15 Reasons to Research Funeral and Memorial Books


There are a bunch of different documents and records that the genealogist and family historian can utilize to find out more about one’s ancestors, no matter whether they be related to life event dates or locations or include other information.

I have found that funeral and memorial books hold a ton of interesting information, much more so then one might initially consider. Some memorial books are quite ornate and leather bound, but many are quite simple and have less than 6 pages (at least the ones from the mid to late 20th century for my family).

Here is a sampling of one from the service of one of my ancestors, followed by a list of the types of information that can be gleaned from these pages.  


Image 1


Image 2


Image 3


Image 4

Let’s go through the pages one by one and see what is available to us for research:

  • Name of the deceased – Often the complete name including middle name is provided. For women, sometimes the maiden name and married name is written, but sometimes just the married surname.
  • Birth Date
  • Birth Location
  • Death Date
  • Death Location
  • Age – often expressed in years, months, and days.
  • Parents Names
  • Grandparents Names
  • Members of the Deceased’s Family –  usually very helpful information, especially if there is no obituary.
  • Obituary – I have one memorial for my great grandmother that has her obituary pasted in the memorial book.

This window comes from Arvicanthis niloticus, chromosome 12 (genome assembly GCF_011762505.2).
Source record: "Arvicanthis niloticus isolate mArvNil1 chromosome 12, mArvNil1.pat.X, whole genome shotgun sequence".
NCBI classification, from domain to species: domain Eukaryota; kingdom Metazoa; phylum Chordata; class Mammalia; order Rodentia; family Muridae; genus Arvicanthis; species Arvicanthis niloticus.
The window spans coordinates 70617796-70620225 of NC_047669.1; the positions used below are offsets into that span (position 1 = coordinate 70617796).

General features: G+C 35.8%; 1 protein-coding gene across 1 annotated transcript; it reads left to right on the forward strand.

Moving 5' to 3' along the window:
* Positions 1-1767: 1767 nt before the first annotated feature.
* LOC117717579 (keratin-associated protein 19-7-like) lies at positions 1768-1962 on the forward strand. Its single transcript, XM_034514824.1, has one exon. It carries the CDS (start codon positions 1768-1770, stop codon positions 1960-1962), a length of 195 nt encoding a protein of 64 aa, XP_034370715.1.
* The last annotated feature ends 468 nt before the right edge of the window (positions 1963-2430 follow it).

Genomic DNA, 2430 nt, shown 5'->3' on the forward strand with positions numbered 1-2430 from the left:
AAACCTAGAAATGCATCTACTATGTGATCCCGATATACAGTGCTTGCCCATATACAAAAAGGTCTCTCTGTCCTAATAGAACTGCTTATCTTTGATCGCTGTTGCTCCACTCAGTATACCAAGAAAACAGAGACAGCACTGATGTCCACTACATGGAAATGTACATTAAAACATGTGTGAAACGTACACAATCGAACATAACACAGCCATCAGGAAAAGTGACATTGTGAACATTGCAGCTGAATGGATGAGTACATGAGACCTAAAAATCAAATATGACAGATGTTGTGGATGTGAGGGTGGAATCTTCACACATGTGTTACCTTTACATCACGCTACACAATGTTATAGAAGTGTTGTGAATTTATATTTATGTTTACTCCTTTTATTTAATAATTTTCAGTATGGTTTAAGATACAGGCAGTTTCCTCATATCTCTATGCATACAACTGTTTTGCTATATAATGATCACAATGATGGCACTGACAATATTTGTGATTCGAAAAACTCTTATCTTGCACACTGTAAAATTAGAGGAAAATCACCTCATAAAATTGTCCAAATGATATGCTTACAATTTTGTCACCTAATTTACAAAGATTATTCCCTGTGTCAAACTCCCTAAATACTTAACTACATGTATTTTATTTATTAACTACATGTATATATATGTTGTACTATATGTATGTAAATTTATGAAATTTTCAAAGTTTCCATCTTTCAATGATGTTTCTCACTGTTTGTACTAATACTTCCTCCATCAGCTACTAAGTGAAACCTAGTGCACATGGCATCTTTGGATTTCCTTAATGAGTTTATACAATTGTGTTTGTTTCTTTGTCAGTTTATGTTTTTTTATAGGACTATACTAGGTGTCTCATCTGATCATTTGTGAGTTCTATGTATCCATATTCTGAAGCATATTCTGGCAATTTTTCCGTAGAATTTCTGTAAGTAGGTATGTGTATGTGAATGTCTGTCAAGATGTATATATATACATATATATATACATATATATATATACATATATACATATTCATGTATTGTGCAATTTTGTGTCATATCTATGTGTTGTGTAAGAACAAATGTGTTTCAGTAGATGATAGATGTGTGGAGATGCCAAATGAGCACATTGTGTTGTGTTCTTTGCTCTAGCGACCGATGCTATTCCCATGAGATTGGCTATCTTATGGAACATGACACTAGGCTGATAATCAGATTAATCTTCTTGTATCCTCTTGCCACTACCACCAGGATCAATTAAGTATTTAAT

• Location of Services
  • Officiating Clergy
  • Place of Interment
  • Date of Interment
  • Friends and Flowers –  this is the “holy grail” in my opinion for information in these books. If you are familiar with collateral research and especially Elizabeth Shown Mills’ FANs  (Friends, Associates, and Neighbors) – you know how useful this research can be. Also you know that having these people’s names listed as attendees at a funeral service mean that somehow they knew the deceased. Maybe they were a co-worker, or a neighbor, or a relative or friend of one of the deceased’s children. That information is certainly useful when trying to find a census record when the deceased’s last name has been butchered by the census taker or the indexer. Maybe for land plats they were their neighbors as well. Maybe by researching a co-worker you can discover their occupation. And lots of other “side-door” research and analysis of these names may bear fruit on the actual person that you are researching.

Beyond all of this information – maybe their favorite hymns were sung. Also one or two of their favorite poems were included in the book. All of this adds richness to our understanding of the life of the deceased – not just the dates and typical family tree information.

What other information have you discovered in memorial books from your family?


Please Share!

Join the Conversation


  1. I hadn’t thought about this source of information.
    I have the books for my mother-in-law and father-in-law. It would behoove me to add more info into those (the obit, etc.).

  2. I just stumbled upon your informative blog and wanted to say that I have really enjoyed reading your blog posts. I will be your frequent visitor, that’s for sure.

Leave a comment

Your email address will not be published. Required fields are marked *